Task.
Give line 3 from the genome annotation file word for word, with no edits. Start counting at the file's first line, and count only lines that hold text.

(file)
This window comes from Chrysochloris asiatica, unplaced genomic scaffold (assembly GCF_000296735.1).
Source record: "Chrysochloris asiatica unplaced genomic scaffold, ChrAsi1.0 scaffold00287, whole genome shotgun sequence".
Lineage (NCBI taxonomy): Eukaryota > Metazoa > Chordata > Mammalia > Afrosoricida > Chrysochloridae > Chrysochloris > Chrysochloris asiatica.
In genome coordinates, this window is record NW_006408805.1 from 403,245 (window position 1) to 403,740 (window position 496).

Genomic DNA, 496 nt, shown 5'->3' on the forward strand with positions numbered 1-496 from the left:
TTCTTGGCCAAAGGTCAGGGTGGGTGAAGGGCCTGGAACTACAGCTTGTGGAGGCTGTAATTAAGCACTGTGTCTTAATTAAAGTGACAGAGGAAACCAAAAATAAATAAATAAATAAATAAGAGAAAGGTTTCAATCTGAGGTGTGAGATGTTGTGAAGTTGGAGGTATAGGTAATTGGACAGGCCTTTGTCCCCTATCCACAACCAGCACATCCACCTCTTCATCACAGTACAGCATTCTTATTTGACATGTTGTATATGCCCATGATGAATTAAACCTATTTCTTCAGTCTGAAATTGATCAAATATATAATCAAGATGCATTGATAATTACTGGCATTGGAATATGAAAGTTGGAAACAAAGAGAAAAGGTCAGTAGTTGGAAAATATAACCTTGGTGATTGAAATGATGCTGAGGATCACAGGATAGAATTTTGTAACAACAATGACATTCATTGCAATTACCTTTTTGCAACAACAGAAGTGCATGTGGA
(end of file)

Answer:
Lineage (NCBI taxonomy): Eukaryota > Metazoa > Chordata > Mammalia > Afrosoricida > Chrysochloridae > Chrysochloris > Chrysochloris asiatica.